Integrin clustering helps strengthen existing adhesions.

The adhesiveness of integrin binding is determined by both the affinity of individual heterodimers for their ligand and the clustering of multiple heterodimers. Kim et al. show, on page 1241, that clustering does not precede binding but rather functions in adhesion strengthening following binding to multivalent ligands.To probe the question of whether clustering or affinity are primary factors in leukocyte integrin binding, Kim et al. devised a FRET system in which either the α or β subunits of the integrin LFA-1 (αLβ2) were labeled with nondimerizing forms of YFP and CFP. Under basal conditions, no micro-clustering was evident, as cells expressing αL-mCFP, αL-mYFP, and wild-type β2 showed little FRET. Nor did the researchers observe FRET when cells were stimulated to activate LFA-1 adhesiveness. Furthermore, activation of LFA-1 with cytoskeletal-disrupting agents did not induce microclusters or macroclusters, visible by confocal microscopy, in the absence of multivalent ligands.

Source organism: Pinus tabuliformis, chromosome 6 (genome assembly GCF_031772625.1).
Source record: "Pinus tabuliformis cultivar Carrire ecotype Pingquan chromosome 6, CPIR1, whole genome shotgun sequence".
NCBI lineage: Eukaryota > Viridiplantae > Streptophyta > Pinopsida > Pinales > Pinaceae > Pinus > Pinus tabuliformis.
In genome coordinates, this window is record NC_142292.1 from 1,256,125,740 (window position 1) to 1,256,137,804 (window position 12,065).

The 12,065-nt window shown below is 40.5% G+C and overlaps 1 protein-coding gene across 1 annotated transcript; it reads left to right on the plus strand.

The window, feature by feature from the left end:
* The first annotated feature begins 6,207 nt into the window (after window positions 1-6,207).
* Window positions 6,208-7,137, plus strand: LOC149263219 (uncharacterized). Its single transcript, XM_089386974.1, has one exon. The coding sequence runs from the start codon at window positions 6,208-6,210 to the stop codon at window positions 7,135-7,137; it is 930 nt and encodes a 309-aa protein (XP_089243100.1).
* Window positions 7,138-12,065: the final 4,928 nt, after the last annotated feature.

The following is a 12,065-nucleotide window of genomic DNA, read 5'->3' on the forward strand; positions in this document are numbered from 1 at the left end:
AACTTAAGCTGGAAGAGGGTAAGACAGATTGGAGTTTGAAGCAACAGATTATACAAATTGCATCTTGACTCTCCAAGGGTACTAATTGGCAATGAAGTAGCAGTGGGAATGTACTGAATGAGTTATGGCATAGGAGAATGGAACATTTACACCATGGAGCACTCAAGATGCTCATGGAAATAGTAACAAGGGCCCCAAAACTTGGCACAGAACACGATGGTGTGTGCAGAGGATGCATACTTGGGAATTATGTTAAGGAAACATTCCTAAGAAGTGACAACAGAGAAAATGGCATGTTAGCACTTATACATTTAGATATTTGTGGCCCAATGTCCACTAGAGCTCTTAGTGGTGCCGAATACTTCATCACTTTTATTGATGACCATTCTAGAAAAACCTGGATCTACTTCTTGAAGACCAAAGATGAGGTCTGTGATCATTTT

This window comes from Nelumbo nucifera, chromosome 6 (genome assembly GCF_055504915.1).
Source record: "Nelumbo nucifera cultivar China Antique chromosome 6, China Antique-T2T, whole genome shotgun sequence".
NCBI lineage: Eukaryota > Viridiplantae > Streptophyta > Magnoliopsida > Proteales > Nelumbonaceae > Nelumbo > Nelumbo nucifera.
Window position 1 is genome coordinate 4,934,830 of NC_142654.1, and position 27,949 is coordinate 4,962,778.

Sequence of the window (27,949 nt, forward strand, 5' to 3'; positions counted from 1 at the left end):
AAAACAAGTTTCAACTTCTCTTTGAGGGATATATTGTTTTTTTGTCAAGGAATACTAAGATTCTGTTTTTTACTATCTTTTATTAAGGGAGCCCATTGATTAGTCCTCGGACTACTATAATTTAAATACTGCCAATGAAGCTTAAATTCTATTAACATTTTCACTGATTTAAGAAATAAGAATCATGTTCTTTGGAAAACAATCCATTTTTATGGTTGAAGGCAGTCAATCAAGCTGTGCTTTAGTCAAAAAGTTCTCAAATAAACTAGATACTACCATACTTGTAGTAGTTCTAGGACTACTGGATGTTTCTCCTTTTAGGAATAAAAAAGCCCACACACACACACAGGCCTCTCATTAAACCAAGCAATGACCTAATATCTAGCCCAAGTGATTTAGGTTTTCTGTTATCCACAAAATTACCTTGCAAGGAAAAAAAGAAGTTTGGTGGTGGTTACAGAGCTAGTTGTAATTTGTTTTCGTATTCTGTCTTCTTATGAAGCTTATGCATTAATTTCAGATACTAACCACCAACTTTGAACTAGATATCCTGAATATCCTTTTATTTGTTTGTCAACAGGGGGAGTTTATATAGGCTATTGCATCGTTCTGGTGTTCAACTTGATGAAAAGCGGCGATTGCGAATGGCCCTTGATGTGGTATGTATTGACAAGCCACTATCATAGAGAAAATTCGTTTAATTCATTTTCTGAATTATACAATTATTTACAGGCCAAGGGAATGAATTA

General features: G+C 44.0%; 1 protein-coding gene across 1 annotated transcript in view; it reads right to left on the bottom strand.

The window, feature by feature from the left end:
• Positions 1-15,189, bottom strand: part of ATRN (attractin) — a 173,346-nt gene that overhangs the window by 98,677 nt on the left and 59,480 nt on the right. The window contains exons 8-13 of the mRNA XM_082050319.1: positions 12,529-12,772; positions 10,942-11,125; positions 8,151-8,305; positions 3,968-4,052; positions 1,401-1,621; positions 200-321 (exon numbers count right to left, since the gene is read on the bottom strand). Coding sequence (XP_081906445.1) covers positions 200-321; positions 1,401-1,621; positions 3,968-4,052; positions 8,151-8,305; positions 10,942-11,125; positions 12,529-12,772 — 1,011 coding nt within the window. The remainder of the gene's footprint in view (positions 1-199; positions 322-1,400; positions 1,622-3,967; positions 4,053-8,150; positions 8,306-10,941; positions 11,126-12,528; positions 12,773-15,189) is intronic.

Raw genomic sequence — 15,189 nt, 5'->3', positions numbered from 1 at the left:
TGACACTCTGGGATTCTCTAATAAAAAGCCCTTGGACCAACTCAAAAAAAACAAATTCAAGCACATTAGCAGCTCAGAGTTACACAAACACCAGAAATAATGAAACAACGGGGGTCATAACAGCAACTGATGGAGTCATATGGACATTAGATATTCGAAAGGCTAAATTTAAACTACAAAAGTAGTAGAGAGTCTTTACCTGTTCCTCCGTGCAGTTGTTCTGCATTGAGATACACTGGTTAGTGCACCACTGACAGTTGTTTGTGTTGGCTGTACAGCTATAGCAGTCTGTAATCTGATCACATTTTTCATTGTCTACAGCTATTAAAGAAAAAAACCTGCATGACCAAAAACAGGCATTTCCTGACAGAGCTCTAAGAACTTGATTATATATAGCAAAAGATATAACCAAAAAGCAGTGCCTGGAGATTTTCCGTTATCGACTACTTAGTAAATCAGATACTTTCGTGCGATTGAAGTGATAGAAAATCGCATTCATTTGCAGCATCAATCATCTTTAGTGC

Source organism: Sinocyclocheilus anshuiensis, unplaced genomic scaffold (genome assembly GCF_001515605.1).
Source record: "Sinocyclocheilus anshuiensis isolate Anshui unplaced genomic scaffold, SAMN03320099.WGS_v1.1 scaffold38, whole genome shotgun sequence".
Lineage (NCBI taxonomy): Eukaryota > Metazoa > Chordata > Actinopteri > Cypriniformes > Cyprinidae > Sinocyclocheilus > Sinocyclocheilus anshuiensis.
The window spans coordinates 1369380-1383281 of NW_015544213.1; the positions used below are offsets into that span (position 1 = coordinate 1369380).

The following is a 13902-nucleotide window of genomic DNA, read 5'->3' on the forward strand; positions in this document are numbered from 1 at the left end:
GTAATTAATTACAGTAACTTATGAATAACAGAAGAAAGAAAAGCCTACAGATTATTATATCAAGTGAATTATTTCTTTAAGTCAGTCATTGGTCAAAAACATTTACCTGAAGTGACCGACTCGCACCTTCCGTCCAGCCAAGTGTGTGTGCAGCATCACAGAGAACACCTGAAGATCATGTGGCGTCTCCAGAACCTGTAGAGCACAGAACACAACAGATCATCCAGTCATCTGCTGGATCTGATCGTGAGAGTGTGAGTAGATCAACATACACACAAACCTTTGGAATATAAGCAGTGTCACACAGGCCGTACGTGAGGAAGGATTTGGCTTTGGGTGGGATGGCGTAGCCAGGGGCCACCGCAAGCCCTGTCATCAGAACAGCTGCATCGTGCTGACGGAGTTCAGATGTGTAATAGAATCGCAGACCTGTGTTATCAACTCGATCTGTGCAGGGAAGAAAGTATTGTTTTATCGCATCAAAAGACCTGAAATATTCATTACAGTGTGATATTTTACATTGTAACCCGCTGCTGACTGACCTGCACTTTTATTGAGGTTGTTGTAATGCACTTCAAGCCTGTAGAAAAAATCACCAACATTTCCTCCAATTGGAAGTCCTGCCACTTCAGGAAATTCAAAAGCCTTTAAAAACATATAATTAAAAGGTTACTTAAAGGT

However, addition of multivalent (but not monovalent) ICAM-1 ligand to stimulated cells induced FRET. Macro- and microclusters did form when cells expressing both the ligand and the integrin heterodimer were cultured together in a manner that stimulated aggregation.

Kim et al. conclude that clustering is involved in strengthening the adhesion force, after initial binding of a multivalent ligand. They hypothesize that conformational changes within the integrin heterodimer—which they were able to confirm with intramolecular FRET—is the key factor in activating integrin adhesiveness.